Can a contractor deduct contra-charges from a Subcontractor?
A story that many N/S Subcontractors of the JBCC contract know very well (particularly the plumbers).
The last tube of silicone is neatly wiped. The WC’s are flushed. The vanities are polished and the missing shower-heads are re-fitted for the last (erm… hundredth) time.
It is time for handover. You wake up excited. You’re already imagining a red carpet rolled out for you and your crew. The contracts managers cheering as you make your way to cut the ribbon in front of the main ablution block of the building.
It’s also the start of the glorious age of compiling the final account and thereafter of course, final payment. You have been molded in the crucible of this site for months, and finally, you are ready to reap the rewards of your hard work.
And then you see it…
The words scream at you like the spectators next to a brutal cage fight would chant: “finish him!“.
The final account, shows a deduction of R500k for “contra charges”. There goes the college tuition, the new bakkie and Spanner, your loyal dog and very last friend.
What does the term “contra charges” mean in JBCC?
Don’t bother trying to find the definition of contra charges in the JBCC, it is not a defined term. “Contra charges” is an umbrella term used by Main Contractors to deduct amounts from a N/S Subcontractor for various, alleged “transgressions” during the construction period. The following items comprise a list (by no means exhaustive) of typical “contra charges”:
- Cleaning and clearing away rubble. Usually accompanied by a portfolio of photographs demonstrating not only that the junior QS had nothing better to do on site, but also allegedly showing how the subcontractor substantially failed to clear his rubbish. Or rather failed to clear it in time, before the junior QS, armed with his phone discovered the scene.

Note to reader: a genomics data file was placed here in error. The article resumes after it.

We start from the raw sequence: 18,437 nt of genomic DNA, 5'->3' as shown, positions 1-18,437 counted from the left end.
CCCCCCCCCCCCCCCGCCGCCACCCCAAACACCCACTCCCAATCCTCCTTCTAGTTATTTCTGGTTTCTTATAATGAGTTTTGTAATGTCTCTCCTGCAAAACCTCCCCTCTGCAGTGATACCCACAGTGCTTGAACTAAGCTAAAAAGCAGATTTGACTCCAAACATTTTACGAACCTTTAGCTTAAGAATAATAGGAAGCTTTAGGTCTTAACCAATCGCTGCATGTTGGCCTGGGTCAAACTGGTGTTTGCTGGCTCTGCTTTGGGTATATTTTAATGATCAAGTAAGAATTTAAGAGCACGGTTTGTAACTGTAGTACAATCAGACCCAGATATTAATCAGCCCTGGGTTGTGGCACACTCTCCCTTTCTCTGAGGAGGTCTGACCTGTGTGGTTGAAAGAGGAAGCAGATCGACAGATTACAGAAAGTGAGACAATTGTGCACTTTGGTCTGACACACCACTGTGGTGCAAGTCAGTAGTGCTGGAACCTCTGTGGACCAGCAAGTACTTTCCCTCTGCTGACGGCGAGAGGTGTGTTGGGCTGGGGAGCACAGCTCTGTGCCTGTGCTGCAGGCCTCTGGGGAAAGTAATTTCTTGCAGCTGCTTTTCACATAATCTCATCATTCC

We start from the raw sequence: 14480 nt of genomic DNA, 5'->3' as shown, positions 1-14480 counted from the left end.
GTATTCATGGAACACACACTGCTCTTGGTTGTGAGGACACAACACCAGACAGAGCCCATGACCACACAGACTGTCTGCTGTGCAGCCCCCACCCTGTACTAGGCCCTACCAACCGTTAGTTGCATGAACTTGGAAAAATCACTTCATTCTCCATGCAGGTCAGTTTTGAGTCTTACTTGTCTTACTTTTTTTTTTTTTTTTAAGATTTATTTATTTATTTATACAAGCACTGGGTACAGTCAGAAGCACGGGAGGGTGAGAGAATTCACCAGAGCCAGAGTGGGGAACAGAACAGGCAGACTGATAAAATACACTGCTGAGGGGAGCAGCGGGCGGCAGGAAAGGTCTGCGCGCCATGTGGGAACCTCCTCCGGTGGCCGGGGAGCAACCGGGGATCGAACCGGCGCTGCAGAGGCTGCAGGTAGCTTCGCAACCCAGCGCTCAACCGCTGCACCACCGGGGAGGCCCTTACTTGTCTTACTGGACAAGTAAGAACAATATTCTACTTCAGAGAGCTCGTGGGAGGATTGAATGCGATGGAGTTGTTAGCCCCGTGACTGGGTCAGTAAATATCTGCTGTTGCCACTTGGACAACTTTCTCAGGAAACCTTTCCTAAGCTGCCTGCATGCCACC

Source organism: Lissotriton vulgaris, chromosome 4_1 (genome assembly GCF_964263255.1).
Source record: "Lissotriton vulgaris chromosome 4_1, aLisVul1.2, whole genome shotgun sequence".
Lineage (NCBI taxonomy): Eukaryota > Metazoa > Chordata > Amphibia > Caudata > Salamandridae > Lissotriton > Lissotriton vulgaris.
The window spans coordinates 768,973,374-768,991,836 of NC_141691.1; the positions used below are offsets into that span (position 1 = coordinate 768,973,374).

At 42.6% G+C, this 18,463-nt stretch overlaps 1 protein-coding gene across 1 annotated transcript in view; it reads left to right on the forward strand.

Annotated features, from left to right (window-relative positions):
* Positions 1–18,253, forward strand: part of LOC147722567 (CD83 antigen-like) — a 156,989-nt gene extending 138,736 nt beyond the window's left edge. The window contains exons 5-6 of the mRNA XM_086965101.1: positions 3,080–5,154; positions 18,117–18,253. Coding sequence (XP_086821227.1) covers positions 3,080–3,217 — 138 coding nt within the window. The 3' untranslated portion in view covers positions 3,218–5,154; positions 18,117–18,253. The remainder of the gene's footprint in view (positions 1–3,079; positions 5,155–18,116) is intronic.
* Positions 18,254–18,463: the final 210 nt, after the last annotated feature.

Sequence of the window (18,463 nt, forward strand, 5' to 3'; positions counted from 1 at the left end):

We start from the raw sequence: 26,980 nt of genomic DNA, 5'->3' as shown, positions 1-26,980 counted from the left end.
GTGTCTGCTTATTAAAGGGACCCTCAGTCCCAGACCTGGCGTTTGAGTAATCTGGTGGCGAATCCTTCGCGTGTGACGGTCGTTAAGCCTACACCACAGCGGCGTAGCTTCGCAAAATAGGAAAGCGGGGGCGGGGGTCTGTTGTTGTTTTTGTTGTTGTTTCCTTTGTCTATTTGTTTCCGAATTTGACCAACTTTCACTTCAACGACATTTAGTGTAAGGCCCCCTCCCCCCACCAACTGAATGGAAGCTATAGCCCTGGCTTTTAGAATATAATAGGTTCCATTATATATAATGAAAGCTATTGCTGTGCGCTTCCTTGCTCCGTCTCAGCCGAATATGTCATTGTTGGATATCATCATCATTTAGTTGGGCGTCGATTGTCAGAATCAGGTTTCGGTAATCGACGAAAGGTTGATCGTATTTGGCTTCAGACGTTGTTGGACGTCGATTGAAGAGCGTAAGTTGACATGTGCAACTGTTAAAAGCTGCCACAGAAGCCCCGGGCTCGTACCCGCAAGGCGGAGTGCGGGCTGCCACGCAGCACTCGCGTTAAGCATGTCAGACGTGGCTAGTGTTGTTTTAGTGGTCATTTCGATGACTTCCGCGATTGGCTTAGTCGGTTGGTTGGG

- Defective work
- Damages to the contractor’s or other’s work that needed repair
- Use of the contractor’s equipment, scaffolding or the like
- Additional time and attendance by the contractor due to any of the above
Can these amounts be deducted from a subcontractor’s payment advice certificate?
In terms of the JBCC N/S Subcontract Agreement signed between the parties, the contractor may recover certain expense and loss items they incurred from a subcontractor. The most prominent circumstances, when a contractor can deduct amounts from a subcontractor are:
- Where a subcontractor failed to proceed diligently with a contractor’s instruction and/or;
- Where a subcontractor is in default which causes expense and loss to the main contractor.
However, these deductions or recoveries are strictly conditional and does not give the contractor free reign to deduct amounts randomly as they deem fit.
Strict conditions and process to be followed before amounts can be deducted.
1. Clear and direct notification, detailing the default.
The contractor must provide a notice to the subcontractor, detailing the particular default, before the issue of the recovery statement and before the contractor is entitled to appoint others to carry out an instruction or to deduct amounts due to the Sub’s default.